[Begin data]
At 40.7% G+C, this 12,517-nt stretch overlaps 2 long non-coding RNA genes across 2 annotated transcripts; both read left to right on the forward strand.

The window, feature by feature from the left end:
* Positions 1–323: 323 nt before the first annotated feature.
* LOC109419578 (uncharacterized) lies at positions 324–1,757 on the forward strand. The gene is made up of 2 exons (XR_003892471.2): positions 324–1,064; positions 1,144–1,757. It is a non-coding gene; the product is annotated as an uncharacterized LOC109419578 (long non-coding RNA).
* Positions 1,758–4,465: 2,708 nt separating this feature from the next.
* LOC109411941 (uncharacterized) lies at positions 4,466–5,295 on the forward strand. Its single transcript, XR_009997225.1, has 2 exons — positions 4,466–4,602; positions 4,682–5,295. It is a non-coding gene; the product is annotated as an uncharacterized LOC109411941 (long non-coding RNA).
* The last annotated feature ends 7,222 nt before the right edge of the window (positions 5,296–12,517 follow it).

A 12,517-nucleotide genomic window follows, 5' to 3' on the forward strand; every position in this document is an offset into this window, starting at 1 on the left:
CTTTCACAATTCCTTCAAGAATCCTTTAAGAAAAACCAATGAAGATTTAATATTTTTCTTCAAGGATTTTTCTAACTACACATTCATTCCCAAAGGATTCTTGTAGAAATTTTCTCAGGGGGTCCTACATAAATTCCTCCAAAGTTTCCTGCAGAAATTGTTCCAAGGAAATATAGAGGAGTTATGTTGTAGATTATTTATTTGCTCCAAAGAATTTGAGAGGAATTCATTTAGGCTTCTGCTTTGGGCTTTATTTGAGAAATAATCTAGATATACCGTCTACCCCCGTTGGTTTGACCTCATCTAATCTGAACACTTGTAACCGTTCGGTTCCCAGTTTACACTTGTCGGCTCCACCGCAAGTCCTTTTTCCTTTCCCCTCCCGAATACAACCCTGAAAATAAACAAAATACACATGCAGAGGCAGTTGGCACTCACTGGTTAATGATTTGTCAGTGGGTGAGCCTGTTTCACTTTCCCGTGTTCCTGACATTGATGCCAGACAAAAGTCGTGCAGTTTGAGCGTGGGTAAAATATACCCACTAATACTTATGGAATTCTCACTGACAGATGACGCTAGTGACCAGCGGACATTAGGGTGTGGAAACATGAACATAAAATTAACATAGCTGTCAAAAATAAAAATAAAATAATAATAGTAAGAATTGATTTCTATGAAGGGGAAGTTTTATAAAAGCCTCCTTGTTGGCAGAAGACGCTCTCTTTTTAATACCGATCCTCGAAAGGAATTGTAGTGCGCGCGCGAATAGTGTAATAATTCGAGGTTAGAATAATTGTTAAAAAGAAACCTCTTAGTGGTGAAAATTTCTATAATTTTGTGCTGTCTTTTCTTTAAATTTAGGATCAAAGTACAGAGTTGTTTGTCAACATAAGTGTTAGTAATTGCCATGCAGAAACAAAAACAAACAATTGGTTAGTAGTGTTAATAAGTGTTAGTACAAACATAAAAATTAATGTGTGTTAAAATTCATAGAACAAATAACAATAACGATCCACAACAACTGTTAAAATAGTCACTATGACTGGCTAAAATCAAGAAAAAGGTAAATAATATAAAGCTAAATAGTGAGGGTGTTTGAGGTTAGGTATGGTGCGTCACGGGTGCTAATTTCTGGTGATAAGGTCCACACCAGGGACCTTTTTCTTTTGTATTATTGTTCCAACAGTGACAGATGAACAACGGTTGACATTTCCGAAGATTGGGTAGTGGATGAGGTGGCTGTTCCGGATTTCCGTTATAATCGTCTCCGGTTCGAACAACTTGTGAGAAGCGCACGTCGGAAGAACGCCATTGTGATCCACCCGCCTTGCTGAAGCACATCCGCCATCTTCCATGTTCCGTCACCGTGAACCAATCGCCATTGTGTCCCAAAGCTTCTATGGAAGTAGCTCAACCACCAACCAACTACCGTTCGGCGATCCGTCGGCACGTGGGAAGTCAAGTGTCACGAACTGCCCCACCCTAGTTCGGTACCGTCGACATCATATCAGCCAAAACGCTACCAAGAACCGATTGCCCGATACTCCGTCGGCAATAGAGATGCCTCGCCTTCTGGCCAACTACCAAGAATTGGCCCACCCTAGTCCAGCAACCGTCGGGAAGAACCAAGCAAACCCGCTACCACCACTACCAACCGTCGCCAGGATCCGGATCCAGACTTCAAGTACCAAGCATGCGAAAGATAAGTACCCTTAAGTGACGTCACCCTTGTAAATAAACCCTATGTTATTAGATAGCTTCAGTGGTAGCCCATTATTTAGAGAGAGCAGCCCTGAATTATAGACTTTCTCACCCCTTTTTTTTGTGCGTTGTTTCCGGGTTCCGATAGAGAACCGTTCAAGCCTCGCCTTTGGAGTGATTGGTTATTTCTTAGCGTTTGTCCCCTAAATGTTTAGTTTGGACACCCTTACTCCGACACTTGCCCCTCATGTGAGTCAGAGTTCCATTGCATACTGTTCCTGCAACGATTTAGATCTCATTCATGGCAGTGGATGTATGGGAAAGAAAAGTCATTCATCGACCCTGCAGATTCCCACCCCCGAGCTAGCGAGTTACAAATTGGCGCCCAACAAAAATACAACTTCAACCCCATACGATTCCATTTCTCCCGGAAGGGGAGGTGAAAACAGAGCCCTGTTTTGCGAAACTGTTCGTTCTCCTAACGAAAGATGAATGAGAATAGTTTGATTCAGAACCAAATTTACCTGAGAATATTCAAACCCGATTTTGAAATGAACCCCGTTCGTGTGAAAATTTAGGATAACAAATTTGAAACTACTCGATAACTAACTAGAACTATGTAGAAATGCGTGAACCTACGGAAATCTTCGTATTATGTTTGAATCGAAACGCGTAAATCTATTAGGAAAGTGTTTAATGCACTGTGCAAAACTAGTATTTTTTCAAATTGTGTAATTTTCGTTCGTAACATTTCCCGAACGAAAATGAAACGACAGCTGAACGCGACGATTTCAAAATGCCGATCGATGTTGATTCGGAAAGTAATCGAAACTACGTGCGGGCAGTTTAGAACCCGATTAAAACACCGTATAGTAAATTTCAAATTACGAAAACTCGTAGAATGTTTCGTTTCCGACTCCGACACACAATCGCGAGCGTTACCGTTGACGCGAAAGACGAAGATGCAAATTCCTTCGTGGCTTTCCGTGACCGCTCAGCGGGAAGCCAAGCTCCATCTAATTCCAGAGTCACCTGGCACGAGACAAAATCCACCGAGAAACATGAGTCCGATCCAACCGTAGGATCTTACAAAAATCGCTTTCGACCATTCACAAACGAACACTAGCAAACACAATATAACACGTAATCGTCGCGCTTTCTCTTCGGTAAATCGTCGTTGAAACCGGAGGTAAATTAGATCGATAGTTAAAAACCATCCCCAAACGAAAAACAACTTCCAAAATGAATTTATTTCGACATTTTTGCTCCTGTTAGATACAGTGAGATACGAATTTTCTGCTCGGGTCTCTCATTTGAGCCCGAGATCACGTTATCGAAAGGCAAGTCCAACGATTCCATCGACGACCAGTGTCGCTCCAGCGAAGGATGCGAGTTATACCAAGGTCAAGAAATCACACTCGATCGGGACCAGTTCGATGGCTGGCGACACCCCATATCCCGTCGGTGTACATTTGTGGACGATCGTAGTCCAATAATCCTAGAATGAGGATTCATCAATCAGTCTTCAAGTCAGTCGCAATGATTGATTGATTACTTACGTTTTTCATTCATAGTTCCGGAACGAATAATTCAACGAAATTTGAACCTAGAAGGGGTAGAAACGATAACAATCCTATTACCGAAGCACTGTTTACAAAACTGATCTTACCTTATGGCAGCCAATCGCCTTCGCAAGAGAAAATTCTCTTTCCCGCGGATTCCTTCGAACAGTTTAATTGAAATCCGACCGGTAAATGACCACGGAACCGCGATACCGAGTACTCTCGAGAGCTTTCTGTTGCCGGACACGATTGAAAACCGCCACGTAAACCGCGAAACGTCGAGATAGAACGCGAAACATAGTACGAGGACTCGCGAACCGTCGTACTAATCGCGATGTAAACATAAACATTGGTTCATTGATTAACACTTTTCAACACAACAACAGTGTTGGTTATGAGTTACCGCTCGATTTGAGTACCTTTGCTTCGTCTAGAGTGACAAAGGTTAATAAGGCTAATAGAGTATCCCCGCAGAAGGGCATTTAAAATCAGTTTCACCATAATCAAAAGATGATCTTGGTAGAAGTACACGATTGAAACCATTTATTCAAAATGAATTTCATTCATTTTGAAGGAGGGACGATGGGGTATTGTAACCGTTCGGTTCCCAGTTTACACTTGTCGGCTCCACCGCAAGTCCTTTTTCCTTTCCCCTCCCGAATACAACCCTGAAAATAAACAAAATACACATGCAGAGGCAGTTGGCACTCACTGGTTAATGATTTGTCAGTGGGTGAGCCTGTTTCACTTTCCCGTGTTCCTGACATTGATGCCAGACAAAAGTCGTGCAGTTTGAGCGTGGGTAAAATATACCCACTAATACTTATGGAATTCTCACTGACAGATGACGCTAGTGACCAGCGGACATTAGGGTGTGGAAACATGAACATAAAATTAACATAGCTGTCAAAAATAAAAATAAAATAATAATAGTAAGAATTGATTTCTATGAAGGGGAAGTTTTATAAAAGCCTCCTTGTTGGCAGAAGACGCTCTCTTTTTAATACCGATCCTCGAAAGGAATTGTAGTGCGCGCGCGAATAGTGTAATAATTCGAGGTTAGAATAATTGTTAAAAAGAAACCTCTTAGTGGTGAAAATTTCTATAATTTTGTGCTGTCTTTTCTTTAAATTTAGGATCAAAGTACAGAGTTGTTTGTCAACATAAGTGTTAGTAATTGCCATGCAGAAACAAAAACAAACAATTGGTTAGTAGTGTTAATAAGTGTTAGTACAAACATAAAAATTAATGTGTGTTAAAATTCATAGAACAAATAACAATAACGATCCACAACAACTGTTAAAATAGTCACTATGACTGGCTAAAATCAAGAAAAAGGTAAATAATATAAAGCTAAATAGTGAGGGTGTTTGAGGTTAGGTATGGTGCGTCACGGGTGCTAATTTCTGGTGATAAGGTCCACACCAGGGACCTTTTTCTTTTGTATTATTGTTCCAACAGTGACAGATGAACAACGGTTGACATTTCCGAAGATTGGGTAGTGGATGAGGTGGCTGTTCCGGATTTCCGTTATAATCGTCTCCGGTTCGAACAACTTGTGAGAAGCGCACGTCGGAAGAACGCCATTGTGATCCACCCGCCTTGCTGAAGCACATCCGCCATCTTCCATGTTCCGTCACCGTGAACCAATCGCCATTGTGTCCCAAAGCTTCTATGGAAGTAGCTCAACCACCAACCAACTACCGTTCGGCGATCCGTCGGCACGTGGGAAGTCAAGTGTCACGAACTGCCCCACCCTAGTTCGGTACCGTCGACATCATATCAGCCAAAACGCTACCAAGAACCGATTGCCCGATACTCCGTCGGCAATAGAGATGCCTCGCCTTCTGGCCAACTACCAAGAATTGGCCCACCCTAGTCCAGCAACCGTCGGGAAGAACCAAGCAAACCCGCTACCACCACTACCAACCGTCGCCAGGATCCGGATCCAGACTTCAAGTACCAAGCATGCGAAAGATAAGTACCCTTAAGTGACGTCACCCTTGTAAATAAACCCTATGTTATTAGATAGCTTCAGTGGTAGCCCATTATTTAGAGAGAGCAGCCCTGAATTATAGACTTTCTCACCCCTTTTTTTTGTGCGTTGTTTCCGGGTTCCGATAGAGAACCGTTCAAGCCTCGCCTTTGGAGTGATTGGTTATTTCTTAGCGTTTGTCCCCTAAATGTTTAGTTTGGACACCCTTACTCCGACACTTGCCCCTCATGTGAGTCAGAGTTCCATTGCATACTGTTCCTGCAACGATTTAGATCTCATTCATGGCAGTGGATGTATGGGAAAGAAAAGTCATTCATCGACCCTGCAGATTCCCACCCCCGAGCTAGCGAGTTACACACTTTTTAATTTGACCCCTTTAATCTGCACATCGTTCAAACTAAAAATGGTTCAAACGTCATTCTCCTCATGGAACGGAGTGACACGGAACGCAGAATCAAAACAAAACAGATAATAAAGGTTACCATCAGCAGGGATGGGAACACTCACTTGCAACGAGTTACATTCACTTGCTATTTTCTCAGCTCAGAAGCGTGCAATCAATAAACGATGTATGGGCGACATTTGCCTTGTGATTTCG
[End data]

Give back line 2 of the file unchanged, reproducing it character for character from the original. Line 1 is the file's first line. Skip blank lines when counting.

The window, feature by feature from the left end: